“My mom is the most important and influential person in my life. You could look at the way my life has gone and the role she has played in de­termining so much of the path and see an oppressive parent, but from my vantage, it looks like guidance and wisdom. I’m not in her head, so I don’t know what expectation she had, but I look back at my life and the miracles that have attended it, and so much of it is because of her. She influenced me in an academic and professional manner, but also emotionally and person­ally. Growing up, I helped clean office buildings with her, and I would take out trash while she cleaned toilets and vacuumed. That does something, because it’s one thing to be told by a mom to do something, and it’s another thing to watch your mom exemplify the thing that she’s telling you to do. A mom can say, ‘Work hard’ or whatever, but when you watch your mom working hard – particularly in this specific scenario, literally cleaning up after other people – that does something to you. The way in which she was able to make life work for her – I can’t imagine what it must have been like coming to this country and living her life and doing the things she did as a Black woman with an accent. There’s just so many people trying to take advantage of you, or ruin you, or to enact their prejudices against you, and she just thrived. Witnessing that is proof that it can work – you can make it work. I have this philosophy that grew out of people constantly asking me, ‘Tochi, you’re going to law school – how are you going to be a lawyer and a writer?’ I said, ‘Why choose? Why can’t I do all of the things?’ A lot of that grew out of seeing my mom live the way that she lived – but also from her encouraging me to do all of the things. I went to a boarding school in high school that had a ton of opportunities for me: previously unimaginable situations to jump into, like studying abroad. Aside from a family trip to Nigeria, I’d never left the country. Mom was very encouraging – almost demanding I take advantage of every opportunity, not let things go to waste. I’ve tried to live my life as though I need to clean my plate.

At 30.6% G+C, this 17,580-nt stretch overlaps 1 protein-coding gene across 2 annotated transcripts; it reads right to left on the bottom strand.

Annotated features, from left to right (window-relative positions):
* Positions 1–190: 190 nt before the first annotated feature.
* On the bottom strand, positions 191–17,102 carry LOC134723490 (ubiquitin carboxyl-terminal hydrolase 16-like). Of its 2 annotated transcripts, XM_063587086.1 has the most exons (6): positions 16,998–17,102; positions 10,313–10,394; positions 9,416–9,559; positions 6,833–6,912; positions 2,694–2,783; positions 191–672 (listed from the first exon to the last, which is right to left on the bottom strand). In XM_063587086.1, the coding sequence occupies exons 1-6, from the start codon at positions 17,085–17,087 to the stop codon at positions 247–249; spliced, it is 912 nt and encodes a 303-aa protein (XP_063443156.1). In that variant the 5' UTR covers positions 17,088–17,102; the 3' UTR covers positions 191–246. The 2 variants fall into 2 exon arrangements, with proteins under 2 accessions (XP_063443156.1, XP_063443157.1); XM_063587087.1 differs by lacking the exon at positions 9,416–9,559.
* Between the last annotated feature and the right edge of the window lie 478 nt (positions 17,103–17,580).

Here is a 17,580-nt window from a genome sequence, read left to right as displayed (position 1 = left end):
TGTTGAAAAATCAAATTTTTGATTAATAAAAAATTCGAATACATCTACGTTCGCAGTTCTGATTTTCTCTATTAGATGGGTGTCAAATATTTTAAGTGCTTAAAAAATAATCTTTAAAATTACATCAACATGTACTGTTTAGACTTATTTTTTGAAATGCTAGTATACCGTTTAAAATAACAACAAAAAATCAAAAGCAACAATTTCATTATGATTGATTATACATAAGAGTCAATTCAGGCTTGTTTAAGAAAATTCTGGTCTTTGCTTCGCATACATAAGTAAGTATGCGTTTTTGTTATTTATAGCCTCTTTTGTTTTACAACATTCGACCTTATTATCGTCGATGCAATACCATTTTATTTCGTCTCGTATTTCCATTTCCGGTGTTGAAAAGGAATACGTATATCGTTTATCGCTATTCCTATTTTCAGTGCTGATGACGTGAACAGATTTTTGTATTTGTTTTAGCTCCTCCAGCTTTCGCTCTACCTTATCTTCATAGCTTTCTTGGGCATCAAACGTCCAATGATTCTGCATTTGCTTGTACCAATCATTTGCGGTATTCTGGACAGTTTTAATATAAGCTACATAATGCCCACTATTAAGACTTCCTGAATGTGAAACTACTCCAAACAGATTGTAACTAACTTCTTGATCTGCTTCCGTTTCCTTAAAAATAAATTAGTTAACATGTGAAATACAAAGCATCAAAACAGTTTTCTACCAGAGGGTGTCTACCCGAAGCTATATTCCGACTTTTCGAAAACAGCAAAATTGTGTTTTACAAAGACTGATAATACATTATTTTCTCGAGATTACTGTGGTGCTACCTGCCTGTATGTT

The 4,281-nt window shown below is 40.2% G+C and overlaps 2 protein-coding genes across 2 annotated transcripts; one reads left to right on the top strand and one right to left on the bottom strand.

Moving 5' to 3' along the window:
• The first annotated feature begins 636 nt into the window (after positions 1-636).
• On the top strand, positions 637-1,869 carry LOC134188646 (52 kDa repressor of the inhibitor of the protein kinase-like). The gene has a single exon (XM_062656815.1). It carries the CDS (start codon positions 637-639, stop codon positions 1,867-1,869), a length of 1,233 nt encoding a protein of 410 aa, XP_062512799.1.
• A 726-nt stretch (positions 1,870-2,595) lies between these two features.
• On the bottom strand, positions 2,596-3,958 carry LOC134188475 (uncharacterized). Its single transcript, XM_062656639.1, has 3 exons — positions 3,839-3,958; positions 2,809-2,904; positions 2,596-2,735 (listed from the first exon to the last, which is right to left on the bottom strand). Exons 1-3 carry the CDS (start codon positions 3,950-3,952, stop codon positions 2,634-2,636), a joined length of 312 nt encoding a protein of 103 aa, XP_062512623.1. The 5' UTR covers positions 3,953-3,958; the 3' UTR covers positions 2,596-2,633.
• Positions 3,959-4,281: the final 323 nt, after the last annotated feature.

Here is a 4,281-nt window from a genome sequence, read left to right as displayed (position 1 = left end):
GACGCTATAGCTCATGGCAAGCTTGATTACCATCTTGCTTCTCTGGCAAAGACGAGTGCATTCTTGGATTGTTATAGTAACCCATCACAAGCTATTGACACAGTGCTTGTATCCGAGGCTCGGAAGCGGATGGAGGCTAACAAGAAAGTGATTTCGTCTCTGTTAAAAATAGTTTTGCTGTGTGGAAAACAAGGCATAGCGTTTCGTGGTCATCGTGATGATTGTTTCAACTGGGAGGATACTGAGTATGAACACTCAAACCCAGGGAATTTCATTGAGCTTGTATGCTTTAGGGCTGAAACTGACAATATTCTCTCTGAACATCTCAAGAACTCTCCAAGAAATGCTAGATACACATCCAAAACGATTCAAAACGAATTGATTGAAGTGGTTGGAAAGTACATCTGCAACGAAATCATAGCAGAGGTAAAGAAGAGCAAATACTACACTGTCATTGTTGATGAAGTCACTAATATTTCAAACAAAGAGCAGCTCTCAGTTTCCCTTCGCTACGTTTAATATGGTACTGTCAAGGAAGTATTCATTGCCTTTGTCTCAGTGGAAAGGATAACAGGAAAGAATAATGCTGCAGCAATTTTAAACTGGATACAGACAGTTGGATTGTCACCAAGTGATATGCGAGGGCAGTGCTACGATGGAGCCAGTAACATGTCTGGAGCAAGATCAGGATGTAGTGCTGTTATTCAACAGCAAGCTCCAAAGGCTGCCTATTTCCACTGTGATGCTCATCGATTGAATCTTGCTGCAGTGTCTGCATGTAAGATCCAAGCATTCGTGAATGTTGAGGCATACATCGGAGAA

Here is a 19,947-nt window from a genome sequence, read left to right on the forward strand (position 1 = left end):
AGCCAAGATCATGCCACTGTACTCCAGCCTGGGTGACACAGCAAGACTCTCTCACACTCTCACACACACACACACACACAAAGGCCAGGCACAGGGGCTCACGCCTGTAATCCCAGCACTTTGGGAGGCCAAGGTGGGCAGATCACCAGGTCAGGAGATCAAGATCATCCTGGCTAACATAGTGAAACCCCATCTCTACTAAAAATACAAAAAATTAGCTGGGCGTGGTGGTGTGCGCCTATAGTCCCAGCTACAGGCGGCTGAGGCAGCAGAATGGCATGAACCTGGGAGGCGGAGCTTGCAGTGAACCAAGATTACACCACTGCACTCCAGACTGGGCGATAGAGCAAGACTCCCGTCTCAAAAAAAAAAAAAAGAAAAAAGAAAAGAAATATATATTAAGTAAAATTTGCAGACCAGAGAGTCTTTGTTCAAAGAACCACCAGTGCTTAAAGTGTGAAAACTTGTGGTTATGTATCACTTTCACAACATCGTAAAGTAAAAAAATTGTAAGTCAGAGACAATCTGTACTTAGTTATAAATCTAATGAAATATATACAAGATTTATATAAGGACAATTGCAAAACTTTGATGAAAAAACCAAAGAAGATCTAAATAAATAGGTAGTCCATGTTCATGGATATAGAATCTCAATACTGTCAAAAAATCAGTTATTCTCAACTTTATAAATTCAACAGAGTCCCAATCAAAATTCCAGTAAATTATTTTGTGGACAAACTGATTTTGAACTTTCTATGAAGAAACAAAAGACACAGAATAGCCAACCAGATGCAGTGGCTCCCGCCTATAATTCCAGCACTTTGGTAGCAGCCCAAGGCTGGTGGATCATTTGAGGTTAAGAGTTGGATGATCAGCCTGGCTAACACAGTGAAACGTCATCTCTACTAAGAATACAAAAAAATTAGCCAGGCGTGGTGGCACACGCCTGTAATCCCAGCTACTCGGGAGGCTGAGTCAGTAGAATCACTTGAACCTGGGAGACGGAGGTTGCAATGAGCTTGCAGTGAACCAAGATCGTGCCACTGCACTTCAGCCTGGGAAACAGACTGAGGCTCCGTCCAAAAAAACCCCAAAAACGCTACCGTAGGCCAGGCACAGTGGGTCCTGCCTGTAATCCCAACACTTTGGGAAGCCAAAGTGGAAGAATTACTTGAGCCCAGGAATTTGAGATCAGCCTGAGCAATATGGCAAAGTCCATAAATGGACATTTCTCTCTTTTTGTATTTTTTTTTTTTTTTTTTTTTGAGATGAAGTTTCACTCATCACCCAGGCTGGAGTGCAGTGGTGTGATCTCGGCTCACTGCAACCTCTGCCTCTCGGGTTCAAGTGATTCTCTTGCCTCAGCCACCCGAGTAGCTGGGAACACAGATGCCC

“Study abroad was maybe the most life-changing experience I’ve ever had. I went to France. It was amazing, in part because there was an opportunity for complete reinvention. Whoever you were back in the States, nobody in this new country knew you, and you could be whoever you wanted. All of a sudden I was this dude with confidence, I could flirt with French girls – it was amazing. I was taking classes in French, going to Musée d’Orsay, the Louvre, and just hanging out. I would go there for classes, but I would also just go there on the weekends and journal and write, and it was magical. I was like, ‘I have to come back here.’ I did again on multiple occasions. I spent a semester in Paris in college, and then I worked a summer in France after graduation. I graduated college in 2009, and then summer of 2010 I was in France again. I spent my final year of law school in Paris. I love the place so much. In between all those voyages, I’d gotten the travel bug and had gone to other places. I had spent a summer in Morocco, lived in Palestine for ten weeks, did a six-week tour of the Balkans for research for my senior thesis, I’d been to Egypt – all that stuff was started by that first trip to France. And it wouldn’t have happened if Mom hadn’t said, ‘Take advantage of every opportunity.'”

Interview design by Francesca Myman. Photos by Jonathan Pitts-Wiley.

Read the full interview in the August 2020 issue of Locus.